Re: Another Article

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Posted by Azhi from ( on Monday, September 22, 2003 at 8:55PM :

In Reply to: Re: Another Article posted by Tiglath from ( on Monday, September 22, 2003 at 3:09PM :

: Dear Azkhi,

: The majority of the people in the Middle east have a religously-based identity. And it makes sense considering that the birth of the three major religions all originated on that very same soil.
: But it goess back even further. Our ancestors the ancient Assyrians actually prayed to, and accepted many Gods. This explains why they were able to establish and create the Assyrian empire for a period of 700 years.
: In the stele below you'll see the stela of Shamshi-Adad V the King of Assyria. Although he is wearing a cross to sybolise our God Shamash he also points to the other Gods, one of which is our ancient moon God Sin.
: If our ancient steles could carve a thousand cuneiform tablets then this picture is a microcosm of what our ancient ancestors were truly like.
: Since the fall of our empire we have been buffetted by religous wave upon wave and externally influenced by foreigners who controlled our lands.
: This has caused us to become estranged and frozen each of our groups in religous amber cutting us off from our common ethnic ties.

: Also you'll note that the British and US media always emphasises that the conflict in Northern Ireland is a SECTARIAN dispute. i.e. People of the same ethnicity with different religous sectarian beliefs.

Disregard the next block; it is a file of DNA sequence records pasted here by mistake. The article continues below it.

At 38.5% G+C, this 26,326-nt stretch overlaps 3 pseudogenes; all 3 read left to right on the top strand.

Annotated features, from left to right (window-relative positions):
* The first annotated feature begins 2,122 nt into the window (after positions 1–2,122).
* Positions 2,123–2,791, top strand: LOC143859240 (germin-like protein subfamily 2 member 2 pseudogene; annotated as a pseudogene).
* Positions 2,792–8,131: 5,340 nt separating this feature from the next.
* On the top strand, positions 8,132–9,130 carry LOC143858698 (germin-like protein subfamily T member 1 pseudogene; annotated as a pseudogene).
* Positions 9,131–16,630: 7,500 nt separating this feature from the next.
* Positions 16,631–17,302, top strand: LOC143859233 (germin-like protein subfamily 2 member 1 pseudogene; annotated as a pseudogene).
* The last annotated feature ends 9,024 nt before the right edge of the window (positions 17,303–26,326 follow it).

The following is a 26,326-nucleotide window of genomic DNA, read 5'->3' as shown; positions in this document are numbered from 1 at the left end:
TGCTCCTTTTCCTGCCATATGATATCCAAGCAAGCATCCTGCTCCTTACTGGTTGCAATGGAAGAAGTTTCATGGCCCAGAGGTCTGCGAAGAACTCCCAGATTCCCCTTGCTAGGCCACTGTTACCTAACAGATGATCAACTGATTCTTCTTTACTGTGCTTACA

: But the very same media relishes the opportunity to call our people different ethnicities. e.g. Assyrian, Kurdish, Arab, and Shiites (As if that's an ethnicity!)

: Let's remember our ancient ancestors and not today's Assyrian patriots and try to respect, if we can't ignore all our Gods. Let's focus on the ties that will bind us together.

I just fail to understand all the hate. The Kurds and Assyrians are basically the same people.

These days, unfortunately, being somehow connected to the West and Europe is just too chic to resist in the Middle East. On the part of Assyrians, the connection can be made through Christianity. For the Kurds is a different story; almost all the Kurds I have met are emphasizing their Indo-European (i.e., the Medes) heritage. They fail to see that apart from the language, the nomad Medes did not have much to offer to the Kurds. The Medes melted away in the Kurdish population without a trace. The Indo-European influence in Kurdistan is only skin-deep. The Kurds are the end-product of many cultures and peoples, something that one should not be ashamed of.

I remember an interview by Salman Rushdie. If I recall correctly, he was asked what did the World really needed; he replied “in the age that everyone is pushing for the purity of race, language, and many other things, a little impurity would be a good thing”

-- Azhi
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